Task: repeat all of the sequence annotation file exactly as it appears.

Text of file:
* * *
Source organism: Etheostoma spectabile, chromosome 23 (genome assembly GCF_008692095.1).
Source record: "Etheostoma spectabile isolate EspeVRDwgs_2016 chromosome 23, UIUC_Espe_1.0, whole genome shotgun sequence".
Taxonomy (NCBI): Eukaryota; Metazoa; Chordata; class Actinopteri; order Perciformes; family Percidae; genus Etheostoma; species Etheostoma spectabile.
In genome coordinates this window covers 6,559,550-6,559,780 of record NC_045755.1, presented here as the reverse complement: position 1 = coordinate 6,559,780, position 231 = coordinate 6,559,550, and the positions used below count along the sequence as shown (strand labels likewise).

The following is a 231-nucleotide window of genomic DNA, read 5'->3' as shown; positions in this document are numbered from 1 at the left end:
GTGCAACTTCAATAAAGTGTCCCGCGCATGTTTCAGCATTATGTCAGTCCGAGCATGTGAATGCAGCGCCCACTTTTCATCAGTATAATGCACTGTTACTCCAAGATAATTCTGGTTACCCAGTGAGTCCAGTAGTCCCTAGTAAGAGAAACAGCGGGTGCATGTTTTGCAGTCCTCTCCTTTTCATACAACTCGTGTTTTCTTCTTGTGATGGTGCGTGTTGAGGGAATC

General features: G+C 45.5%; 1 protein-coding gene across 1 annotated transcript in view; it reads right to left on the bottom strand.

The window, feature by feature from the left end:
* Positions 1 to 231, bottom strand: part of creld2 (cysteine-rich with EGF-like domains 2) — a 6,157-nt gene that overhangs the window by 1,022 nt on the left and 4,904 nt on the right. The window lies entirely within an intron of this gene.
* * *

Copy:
Source organism: Etheostoma spectabile, chromosome 23 (genome assembly GCF_008692095.1).
Source record: "Etheostoma spectabile isolate EspeVRDwgs_2016 chromosome 23, UIUC_Espe_1.0, whole genome shotgun sequence".
Taxonomy (NCBI): Eukaryota; Metazoa; Chordata; class Actinopteri; order Perciformes; family Percidae; genus Etheostoma; species Etheostoma spectabile.
In genome coordinates this window covers 6,559,550-6,559,780 of record NC_045755.1, presented here as the reverse complement: position 1 = coordinate 6,559,780, position 231 = coordinate 6,559,550, and the positions used below count along the sequence as shown (strand labels likewise).

The following is a 231-nucleotide window of genomic DNA, read 5'->3' as shown; positions in this document are numbered from 1 at the left end:
GTGCAACTTCAATAAAGTGTCCCGCGCATGTTTCAGCATTATGTCAGTCCGAGCATGTGAATGCAGCGCCCACTTTTCATCAGTATAATGCACTGTTACTCCAAGATAATTCTGGTTACCCAGTGAGTCCAGTAGTCCCTAGTAAGAGAAACAGCGGGTGCATGTTTTGCAGTCCTCTCCTTTTCATACAACTCGTGTTTTCTTCTTGTGATGGTGCGTGTTGAGGGAATC

General features: G+C 45.5%; 1 protein-coding gene across 1 annotated transcript in view; it reads right to left on the bottom strand.

The window, feature by feature from the left end:
* Positions 1 to 231, bottom strand: part of creld2 (cysteine-rich with EGF-like domains 2) — a 6,157-nt gene that overhangs the window by 1,022 nt on the left and 4,904 nt on the right. The window lies entirely within an intron of this gene.